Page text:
Grant Hart, the founder of Husker Du, Nova Mob and an acclaimed solo artist, passed away on September 14th 2017, aged 56. There are no details of the cause of his death at this time, but Hart had been suffering from Cancer.
Hart formed Husker Du in 1979, in Minneapolis USA, with guitarist/vocalist Bob Mould and bassist Greg Norton. They released their first single “Statues” on Reflex – their own label and began a career which packed six albums and hundreds of shows into eight years. Cited as a major influence on Nirvana and the Pixies among many others, Husker Du combined a punk rock ethic with a pop sensibility to create some of the greatest American alternative music of the last century. Following a show in Columbia, Missouri in 1987, the band acrimoniously split and aside from one appearance – a benefit show for Karl Mueller, bassist with fellow Minneapolis band Soul Asylum, Hart and the other significant songwriter in the band, Bob Mould, never worked together again.
After the demise of Husker Du, Hart recorded a solo EP, featuring “2541” – a song which has become one of his most celebrated compositions. His first full length solo work, “Intolerance”, was released in 1989. Later that year, Hart formed Nova Mob where he moved from drums to guitar and vocals. Although warmly received in Europe, the band never achieved the level of success that their live shows and accomplished recordings deserved.
In 1995, he recorded “Ecce Homo” – a live album and his first solo release since “Intolerance”, which he followed in 1999 with “Good News for Modern Man”. It wasn’t until 2009 that he released “Hot Wax” where he was backed by members of Godspeed You! Black Emperor. His final album – “The Argument”, which is based on Milton’s “Paradise Lost”, appeared in 2013. Also that year, a documentary film on his life and music, “Every Everything” was released, following a successful crowdfunding campaign.
Whilst in Husker Du, Hart sweetened their hardcore energy with a strong melodic influence which was out of character for a punk rock band. Their early material is an all-out punk assault, but by the time of their 1984 album, the groundbreaking “Zen Arcade”, the band were moving away from a purely hardcore aesthetic, incorporating almost psychedelic elements to their sound. Hart used this eclectic approach on all of his solo work.
Hart played a huge part in the development of alternative music. Without Husker Du, one could argue that there would be no Pixies (who famously recruited band members with an advert asking for people “into Peter, Paul and Mary and Husker Du”) or Nirvana. His solo albums showed he had matured into an erudite songwriter, who preferred to turn his back on the typical lyrical content of popular music and look at classical works or beat poetry for inspiration. His solo shows were engaging and unpredictable and would often include Husker Du songs alongside his own, solo compositions, as can be heard on the “Ecce Homo” live album.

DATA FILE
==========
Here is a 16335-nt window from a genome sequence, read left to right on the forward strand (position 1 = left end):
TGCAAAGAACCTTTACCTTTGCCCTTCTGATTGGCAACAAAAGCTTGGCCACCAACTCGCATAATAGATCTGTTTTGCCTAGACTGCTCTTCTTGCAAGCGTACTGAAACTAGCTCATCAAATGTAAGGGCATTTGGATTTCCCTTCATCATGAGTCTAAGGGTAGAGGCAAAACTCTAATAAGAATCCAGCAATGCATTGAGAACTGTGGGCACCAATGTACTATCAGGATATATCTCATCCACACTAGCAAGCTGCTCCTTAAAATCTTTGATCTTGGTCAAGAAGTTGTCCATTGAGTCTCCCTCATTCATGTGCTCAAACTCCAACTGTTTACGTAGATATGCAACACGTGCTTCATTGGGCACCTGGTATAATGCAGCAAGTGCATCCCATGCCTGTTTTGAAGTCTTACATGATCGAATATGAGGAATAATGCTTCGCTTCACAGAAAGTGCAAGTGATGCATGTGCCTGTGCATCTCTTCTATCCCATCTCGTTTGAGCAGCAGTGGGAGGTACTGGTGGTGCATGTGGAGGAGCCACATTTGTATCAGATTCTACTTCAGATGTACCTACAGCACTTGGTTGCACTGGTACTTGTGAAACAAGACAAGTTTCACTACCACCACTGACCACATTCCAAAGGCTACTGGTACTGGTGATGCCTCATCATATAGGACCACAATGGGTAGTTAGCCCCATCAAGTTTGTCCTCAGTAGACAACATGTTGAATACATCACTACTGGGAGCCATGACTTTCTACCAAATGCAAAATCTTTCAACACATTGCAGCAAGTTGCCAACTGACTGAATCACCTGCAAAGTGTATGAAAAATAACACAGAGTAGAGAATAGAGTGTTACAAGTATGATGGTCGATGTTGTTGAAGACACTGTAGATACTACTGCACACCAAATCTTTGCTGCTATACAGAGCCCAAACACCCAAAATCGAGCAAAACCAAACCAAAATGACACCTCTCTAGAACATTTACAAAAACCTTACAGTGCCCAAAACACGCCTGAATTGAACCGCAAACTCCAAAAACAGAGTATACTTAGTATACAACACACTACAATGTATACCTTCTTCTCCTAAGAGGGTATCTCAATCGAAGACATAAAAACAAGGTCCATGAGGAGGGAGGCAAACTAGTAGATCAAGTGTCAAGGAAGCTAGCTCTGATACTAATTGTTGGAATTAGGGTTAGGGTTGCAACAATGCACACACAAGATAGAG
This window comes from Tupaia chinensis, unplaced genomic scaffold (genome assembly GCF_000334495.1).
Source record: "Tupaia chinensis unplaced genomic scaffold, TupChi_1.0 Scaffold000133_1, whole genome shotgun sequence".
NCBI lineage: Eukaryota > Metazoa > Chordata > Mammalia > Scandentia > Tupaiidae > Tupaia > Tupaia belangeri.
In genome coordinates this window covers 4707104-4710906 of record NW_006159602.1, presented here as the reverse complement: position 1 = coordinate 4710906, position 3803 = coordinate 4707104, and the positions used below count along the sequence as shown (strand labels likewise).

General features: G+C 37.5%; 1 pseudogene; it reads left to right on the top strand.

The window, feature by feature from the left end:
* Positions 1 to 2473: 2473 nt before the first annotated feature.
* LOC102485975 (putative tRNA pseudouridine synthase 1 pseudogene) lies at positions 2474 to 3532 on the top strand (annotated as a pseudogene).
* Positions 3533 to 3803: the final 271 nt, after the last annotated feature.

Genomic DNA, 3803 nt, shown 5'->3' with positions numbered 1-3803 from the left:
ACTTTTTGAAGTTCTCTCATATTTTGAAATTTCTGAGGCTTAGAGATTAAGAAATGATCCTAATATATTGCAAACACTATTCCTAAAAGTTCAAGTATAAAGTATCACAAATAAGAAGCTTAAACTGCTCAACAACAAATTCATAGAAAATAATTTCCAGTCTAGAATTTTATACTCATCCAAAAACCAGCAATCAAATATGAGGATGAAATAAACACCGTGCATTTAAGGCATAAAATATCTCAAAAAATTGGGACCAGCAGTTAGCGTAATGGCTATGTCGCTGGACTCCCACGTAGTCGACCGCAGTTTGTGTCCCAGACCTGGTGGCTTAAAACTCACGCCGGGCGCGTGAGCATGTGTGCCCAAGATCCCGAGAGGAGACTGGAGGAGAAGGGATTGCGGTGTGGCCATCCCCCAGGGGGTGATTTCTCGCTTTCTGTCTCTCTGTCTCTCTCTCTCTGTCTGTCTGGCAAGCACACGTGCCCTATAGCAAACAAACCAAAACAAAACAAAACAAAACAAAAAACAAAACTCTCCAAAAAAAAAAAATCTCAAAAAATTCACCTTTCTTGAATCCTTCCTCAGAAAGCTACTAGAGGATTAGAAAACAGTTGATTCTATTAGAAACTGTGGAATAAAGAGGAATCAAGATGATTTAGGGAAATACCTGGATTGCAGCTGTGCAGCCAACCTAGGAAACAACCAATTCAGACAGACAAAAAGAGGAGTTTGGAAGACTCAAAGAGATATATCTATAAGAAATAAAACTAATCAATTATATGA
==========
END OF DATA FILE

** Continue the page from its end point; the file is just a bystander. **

Despite pressure to reform Husker Du in the light of their posthumous acclaim, the band never worked together after 1987. A boxed set of their early work, “Savage Young Du” is due for release in November this year.
His bandmate Bob Mould, paid tribute to Hart on his FaceBook page:
“It was the Fall of 1978. I was attending Macalester College in St. Paul, Minnesota. One block from my dormitory was a tiny store called Cheapo Records. There was a PA system set up near the front door blaring punk rock. I went inside and ended up hanging out with the only person in the shop. His name was Grant Hart.
“The next nine years of my life was spent side-by-side with Grant. We made amazing music together. We (almost) always agreed on how to present our collective work to the world. When we fought about the details, it was because we both cared. The band was our life. It was an amazing decade.
“We stopped working together in January 1988. We went on to solo careers, fronting our own bands, finding different ways to tell our individual stories. We stayed in contact over the next 29 years — sometimes peaceful, sometimes difficult, sometimes through go-betweens. For better or worse, that’s how it was, and occasionally that’s what it is when two people care deeply about everything they built together.
“The tragic news of Grant’s passing was not unexpected to me. My deepest condolences and thoughts to Grant’s family, friends, and fans around the world. Grant Hart was a gifted visual artist, a wonderful story teller, and a frighteningly talented musician. Everyone touched by his spirit will always remember.
Godspeed, Grant. I miss you. Be with the angels.”
RIP Grant Hart
Your music saved my life.
It was with me the day I left home.
It's with me now.
Travel safely to the summerlands. pic.twitter.com/B8JfIdp57H
— Ryan Adams (@TheRyanAdams) September 14, 2017
Wonderful show in Vancouver, but gutted to get offstage and hear that Grant Hart has died. I fucking adore Hüsker Dü. Sad news.
— Frank Turner (@frankturner) September 14, 2017
Grant Hart wrote some of the songs that matter the most to me. Thank you and Rest in Peace.
— Craig Finn (@steadycraig) September 14, 2017